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|Title:||Children’s attitudes toward older people: current and future directions|
Ageism among children
Explicit and implicit measures
|Abstract:||The children of today will be the adults of tomorrow and thus their attitudes toward older people lay the ground for their future self-concept and psychological well-being. Understanding how young children perceive older people is thus of crucial importance in an ageing world. The literature suggests mixed findings regarding the existence of ageism among children, which may be an artifact of the diversity measures used. This chapter presents a literature review that assesses most of these measures to assess children’s attitudes regarding older people and the assorted findings. We propose a classification based on two criteria: (i) the dimensions covered – cognitive, affective and behavioral (tripartite model of attitudes) and (ii) the four automaticity features (consciousness, controllability, intentionality and efficacy) which together led us to classify measures into three categories: solely explicit, solely implicit and partially both explicit and implicit measures. Based on this categorization, we delineate distinct patterns of results, associated with the participant’s age. In studies using explicit measures or a combination of both explicit and implicit measures, children revealed more positive or mixed attitudes regarding older people. The most positive attitudes were found in studies with older children and adolescents (e.g. using the Tuckman-Lorge Older People Scale”). When implicit measures were used, a different pattern of results emerged. Children expressed negative attitudes toward older people across childhood (e.g. behavioral measure). Based on this pattern of evidence, we make recommendations regarding the improvement of measures to assess children’s attitudes toward older people at different points in their social development.|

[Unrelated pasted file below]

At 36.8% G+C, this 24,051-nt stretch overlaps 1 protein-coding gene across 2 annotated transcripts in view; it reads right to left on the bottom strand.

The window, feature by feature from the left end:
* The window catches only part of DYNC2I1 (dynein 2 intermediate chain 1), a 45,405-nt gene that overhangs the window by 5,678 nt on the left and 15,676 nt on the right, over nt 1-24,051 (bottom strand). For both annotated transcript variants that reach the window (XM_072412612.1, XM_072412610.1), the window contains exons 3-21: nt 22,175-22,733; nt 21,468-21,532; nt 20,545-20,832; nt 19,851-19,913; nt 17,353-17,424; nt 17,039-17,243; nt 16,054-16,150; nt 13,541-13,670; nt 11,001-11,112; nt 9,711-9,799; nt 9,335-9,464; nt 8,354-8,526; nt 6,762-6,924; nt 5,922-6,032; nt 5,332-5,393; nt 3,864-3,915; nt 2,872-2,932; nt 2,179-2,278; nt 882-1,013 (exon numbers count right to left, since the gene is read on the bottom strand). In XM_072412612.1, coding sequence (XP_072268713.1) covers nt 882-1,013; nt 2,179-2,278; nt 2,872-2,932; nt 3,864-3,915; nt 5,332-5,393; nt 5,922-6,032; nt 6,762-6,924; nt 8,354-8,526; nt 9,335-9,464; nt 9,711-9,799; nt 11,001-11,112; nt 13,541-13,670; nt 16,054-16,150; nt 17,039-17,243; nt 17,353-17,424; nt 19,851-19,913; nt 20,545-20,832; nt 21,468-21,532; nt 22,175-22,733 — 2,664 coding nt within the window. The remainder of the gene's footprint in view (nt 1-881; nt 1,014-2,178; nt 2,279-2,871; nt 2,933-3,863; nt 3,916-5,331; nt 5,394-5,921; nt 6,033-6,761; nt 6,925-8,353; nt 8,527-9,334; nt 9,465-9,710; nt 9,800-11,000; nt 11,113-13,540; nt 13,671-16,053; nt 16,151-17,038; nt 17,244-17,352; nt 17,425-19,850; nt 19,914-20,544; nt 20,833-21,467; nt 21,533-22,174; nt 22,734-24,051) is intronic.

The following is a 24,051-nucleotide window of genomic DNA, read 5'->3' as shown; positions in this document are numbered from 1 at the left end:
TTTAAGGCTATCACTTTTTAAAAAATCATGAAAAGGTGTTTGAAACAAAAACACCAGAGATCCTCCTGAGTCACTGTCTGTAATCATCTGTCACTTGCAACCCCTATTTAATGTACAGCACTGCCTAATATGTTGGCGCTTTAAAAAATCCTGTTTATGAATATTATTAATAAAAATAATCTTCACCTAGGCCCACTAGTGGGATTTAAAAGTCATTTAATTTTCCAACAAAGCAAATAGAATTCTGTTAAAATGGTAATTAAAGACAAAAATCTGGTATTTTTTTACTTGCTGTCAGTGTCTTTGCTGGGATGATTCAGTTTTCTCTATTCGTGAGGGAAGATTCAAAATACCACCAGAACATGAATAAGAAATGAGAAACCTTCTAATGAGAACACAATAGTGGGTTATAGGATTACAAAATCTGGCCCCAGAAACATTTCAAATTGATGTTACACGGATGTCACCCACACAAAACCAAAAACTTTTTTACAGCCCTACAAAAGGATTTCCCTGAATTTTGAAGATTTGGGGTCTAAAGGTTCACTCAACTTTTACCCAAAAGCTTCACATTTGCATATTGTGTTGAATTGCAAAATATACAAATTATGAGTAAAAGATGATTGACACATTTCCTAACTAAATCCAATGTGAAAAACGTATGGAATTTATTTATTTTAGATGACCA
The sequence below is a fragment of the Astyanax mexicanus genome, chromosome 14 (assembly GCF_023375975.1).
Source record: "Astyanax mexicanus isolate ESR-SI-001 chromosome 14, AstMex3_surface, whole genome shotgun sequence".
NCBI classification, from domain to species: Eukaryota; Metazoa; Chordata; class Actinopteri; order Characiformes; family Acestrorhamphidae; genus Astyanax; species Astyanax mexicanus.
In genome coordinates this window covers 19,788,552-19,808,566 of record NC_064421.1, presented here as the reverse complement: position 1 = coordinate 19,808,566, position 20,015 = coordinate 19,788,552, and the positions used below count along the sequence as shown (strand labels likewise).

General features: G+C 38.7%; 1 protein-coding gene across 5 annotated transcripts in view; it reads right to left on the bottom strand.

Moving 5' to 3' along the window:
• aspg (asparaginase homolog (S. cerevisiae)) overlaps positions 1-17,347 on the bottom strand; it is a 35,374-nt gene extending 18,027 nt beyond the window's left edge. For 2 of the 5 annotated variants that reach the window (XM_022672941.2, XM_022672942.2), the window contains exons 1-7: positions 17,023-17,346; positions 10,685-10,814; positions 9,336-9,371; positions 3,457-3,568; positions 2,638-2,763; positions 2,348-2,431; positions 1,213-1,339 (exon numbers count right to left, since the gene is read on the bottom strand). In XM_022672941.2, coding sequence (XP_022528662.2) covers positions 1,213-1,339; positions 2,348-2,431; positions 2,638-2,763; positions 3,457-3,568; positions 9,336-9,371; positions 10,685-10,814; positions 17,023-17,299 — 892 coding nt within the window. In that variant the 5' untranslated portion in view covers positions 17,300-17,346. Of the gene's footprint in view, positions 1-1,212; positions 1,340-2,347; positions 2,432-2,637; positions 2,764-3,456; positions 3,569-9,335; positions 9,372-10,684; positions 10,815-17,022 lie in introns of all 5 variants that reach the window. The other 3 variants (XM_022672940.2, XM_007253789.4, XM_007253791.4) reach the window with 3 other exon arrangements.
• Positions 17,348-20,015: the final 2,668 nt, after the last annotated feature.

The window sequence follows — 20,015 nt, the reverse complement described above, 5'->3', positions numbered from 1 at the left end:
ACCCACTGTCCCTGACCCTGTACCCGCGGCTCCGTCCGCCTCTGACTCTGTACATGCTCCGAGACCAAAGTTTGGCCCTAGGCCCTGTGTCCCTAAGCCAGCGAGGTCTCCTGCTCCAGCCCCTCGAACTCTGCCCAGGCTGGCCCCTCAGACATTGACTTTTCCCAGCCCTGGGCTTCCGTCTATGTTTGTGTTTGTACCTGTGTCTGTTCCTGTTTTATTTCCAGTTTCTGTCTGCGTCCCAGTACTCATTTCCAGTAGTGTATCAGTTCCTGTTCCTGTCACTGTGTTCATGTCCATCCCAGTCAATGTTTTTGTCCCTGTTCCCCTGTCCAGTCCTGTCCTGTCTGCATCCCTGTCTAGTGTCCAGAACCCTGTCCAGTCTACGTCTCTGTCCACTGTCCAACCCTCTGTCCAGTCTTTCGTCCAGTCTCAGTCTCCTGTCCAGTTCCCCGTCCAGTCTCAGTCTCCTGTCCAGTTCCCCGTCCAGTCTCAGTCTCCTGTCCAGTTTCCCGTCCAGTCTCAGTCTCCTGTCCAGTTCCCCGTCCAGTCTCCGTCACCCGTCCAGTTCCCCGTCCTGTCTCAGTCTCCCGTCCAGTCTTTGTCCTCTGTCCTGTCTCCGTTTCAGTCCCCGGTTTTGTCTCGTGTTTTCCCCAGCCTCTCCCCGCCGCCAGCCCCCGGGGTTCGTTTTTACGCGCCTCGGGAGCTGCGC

|Appears in Collections:||CIS-CLI - Capítulos de livros internacionais|
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